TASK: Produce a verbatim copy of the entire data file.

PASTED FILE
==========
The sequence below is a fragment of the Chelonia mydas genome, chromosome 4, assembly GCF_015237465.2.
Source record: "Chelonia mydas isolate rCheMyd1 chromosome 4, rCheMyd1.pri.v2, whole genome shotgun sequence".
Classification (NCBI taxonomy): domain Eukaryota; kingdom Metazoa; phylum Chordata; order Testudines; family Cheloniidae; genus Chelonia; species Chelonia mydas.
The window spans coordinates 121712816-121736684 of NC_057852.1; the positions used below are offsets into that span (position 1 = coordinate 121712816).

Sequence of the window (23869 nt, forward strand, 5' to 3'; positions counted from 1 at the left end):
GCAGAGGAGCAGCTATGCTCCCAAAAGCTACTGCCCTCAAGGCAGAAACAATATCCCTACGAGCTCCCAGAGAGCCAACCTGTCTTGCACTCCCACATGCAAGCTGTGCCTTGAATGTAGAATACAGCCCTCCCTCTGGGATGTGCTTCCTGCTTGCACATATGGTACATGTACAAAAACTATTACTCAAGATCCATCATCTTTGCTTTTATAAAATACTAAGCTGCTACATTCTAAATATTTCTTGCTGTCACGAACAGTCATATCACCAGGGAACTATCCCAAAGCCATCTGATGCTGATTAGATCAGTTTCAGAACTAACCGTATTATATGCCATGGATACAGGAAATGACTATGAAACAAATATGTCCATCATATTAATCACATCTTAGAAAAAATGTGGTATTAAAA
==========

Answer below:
The sequence below is a fragment of the Chelonia mydas genome, chromosome 4, assembly GCF_015237465.2.
Source record: "Chelonia mydas isolate rCheMyd1 chromosome 4, rCheMyd1.pri.v2, whole genome shotgun sequence".
Classification (NCBI taxonomy): domain Eukaryota; kingdom Metazoa; phylum Chordata; order Testudines; family Cheloniidae; genus Chelonia; species Chelonia mydas.
The window spans coordinates 121712816-121736684 of NC_057852.1; the positions used below are offsets into that span (position 1 = coordinate 121712816).

Sequence of the window (23869 nt, forward strand, 5' to 3'; positions counted from 1 at the left end):
GCAGAGGAGCAGCTATGCTCCCAAAAGCTACTGCCCTCAAGGCAGAAACAATATCCCTACGAGCTCCCAGAGAGCCAACCTGTCTTGCACTCCCACATGCAAGCTGTGCCTTGAATGTAGAATACAGCCCTCCCTCTGGGATGTGCTTCCTGCTTGCACATATGGTACATGTACAAAAACTATTACTCAAGATCCATCATCTTTGCTTTTATAAAATACTAAGCTGCTACATTCTAAATATTTCTTGCTGTCACGAACAGTCATATCACCAGGGAACTATCCCAAAGCCATCTGATGCTGATTAGATCAGTTTCAGAACTAACCGTATTATATGCCATGGATACAGGAAATGACTATGAAACAAATATGTCCATCATATTAATCACATCTTAGAAAAAATGTGGTATTAAAA